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  • Dec 28, 2014
  • Updated: 6:54am

Ma marks three years in office

PUBLISHED : Friday, 20 May, 2011, 12:00am
UPDATED : Friday, 20 May, 2011, 12:00am
 

Taiwanese President Ma Ying-jeou yesterday marked the end of his third year in office by trumpeting his government's effort to uphold its sovereignty, promote human rights and protect the environment.

Analysts said the remarks, in a high-profile speech in the southern city of Tainan, were Ma's attempt to canvass support from the pro-independence camp's traditional power base ahead of January's presidential election.

Ma, seeking a second four-year term, held a press conference yesterday at Tainan University, marking the third anniversary of his inauguration. It was the first time any president had held an anniversary news conference outside Taipei.

'In the past three years, we have signed 15 agreements with the mainland, and do any of these agreements fail to place Taiwan in priority and benefit the public?' Ma said at the news conference, which a group of university students also attended.

Ma - facing keen competition from Dr Tsai Ing-wen, chairwoman of the pro-independence Democratic Progressive Party - said some people had criticised him for selling out Taiwan to the mainland by signing those agreements.

'Can they tell me which of these agreements are pro-China and selling out Taiwan?' he asked, referring to the series of pacts - including tourism, direct flights, economic exchanges and joint cross-strait efforts to fight crimes - signed since he took office as president on May 20, 2008.

Ma said because of his mainland engagement policy, cross-strait tensions - escalated by his predecessor, Chen Shui-bian of the DPP between 2000 and 2008 - had been reduced. And with improved cross-strait ties, Taiwan had reached out to the world in the past three years, helping the island uphold its sovereignty.

Ma stressed the reason to improve ties with the mainland - a political rival since 1949 - was to seek peace and prosperity for the island. 'With no peace and prosperity, there would be no development for the younger generation,' he said, adding that while Beijing had yet to abandon the use of force against Taiwan, it had also brought forth various opportunities for the island.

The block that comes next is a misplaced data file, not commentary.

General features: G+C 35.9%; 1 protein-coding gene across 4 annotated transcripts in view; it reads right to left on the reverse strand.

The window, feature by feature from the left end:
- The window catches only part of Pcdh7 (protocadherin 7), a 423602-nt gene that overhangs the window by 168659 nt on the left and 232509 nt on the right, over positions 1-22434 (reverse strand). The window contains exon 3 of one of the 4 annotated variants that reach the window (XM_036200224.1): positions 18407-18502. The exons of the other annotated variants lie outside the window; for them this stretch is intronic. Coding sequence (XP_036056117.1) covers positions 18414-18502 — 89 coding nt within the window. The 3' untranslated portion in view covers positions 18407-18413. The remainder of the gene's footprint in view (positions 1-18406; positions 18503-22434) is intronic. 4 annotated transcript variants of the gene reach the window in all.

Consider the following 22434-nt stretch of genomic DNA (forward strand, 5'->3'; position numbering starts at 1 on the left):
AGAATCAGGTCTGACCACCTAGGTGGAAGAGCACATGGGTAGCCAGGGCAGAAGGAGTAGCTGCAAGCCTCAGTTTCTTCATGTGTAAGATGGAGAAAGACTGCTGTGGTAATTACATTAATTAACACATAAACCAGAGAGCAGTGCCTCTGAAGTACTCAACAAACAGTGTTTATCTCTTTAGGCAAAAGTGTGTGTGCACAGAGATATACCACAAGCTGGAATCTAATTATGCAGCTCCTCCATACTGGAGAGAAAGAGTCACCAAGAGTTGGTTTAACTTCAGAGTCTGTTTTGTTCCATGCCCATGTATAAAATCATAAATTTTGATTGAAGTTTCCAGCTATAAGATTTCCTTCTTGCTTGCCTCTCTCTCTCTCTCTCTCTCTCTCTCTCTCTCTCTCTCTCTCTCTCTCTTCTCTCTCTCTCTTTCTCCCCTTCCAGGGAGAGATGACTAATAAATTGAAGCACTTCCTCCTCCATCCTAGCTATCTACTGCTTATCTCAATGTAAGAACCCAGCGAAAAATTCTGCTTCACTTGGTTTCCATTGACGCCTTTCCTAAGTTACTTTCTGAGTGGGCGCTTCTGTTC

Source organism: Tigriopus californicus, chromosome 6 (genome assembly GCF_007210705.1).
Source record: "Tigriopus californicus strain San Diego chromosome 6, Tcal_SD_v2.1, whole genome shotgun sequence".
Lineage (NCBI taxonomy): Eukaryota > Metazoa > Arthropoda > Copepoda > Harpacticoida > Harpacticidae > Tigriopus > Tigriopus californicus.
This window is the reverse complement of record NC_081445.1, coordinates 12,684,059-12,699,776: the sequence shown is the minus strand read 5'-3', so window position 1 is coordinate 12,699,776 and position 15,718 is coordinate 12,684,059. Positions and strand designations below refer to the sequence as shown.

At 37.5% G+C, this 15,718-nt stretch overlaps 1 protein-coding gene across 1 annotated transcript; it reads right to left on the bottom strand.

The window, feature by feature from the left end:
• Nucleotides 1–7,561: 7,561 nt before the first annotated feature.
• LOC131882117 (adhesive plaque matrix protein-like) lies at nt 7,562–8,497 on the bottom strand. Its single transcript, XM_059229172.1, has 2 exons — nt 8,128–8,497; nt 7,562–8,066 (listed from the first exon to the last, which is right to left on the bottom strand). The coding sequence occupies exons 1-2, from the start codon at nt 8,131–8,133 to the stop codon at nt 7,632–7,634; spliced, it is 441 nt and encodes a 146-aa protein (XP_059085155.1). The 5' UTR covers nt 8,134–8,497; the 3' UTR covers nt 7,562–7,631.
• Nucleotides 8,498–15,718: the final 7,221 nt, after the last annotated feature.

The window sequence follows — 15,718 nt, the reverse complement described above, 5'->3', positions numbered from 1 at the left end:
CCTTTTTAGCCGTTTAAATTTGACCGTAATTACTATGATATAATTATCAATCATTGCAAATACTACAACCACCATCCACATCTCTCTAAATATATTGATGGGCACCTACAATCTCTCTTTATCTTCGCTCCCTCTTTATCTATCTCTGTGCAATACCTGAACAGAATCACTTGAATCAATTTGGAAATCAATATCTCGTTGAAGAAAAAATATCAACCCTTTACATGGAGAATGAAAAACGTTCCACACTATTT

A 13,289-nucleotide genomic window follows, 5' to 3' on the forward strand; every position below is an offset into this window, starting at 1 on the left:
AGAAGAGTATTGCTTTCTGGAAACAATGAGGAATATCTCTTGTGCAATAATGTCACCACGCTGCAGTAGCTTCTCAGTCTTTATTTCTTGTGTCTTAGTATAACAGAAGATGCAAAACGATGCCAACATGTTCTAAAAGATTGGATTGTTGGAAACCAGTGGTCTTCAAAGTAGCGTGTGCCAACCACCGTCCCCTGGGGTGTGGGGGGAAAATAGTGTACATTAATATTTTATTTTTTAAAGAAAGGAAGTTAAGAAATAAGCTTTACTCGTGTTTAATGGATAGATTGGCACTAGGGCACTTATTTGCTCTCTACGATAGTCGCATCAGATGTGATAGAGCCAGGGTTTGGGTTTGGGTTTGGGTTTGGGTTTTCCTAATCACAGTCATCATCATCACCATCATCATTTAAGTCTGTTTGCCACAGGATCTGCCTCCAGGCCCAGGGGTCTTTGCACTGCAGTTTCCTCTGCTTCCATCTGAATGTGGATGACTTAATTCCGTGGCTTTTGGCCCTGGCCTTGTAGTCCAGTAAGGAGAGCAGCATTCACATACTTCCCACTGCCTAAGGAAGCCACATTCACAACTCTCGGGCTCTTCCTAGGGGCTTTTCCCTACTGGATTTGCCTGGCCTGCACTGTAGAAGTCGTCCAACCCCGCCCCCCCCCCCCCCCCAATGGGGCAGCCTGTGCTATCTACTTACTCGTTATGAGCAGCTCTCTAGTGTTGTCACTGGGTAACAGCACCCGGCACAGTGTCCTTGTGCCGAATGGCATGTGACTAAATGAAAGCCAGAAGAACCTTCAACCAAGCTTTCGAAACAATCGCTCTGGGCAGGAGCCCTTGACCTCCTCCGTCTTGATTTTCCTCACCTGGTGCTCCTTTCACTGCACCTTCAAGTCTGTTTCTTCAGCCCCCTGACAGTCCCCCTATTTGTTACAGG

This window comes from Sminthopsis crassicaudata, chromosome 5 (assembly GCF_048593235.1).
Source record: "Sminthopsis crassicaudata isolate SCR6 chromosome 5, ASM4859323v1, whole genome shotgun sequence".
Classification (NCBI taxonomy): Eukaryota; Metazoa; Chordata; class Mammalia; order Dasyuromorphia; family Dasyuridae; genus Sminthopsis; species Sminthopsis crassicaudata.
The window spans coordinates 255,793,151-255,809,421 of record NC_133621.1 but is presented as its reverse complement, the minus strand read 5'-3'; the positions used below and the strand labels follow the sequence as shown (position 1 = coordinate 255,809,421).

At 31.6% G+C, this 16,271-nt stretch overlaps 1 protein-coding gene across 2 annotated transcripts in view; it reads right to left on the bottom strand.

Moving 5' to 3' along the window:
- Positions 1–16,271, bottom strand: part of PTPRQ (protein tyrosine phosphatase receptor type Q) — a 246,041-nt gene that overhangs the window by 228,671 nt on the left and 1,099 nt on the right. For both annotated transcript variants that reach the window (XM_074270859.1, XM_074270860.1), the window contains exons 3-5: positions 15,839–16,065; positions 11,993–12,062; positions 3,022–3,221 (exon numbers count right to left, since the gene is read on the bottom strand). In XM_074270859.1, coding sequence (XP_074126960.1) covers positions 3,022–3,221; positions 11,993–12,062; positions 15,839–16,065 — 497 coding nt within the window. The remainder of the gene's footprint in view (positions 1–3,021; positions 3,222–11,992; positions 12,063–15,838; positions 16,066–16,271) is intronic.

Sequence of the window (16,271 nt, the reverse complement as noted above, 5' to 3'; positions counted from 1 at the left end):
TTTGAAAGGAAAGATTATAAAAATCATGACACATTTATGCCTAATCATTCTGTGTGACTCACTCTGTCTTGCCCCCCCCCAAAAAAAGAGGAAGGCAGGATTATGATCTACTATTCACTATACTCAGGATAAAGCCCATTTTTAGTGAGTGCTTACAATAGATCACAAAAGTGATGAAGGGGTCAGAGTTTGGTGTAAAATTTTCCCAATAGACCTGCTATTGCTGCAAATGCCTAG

Ma also spoke on the government's efforts to promote human rights, including revising and instituting laws that fit in with United Nations human rights conventions. For the sake of environmental protection, he chose to drop a prominent petrochemical complex project, a decision he believed would ensure Taiwan's sustainable development.

He also noted a gradual improvement of the island's economy since he took office, saying he believed the public would slowly enjoy the benefits brought about by such an improvement.

Analysts said Ma's speech was intended to solicit support from voters, especially those from Tainan and other southern areas, who traditionally supported the DPP.

George Tsai Wei, professor of political science at China Culture University in Taipei, said, however, that continuous and systematic contact with people in southern Taiwan was a must if Ma was to gain support from them. 'Otherwise, it would be a one-time political show,' he said.

'Ma also hopes to use the opportunity to canvass support from the young people or the so-called first-time voters, as evidenced by his giving his inauguration anniversary speech at the university.'

Besides giving the speech at Tainan University, Ma also arranged to have lunch with students there and attended a seminar to exchange views with another group of young voters.

About 1.3 million young people, who will have reached 20 years of age, will vote for the first time in the presidential poll on January 14. Both Ma and Tsai are aggressively courting this group of voters.

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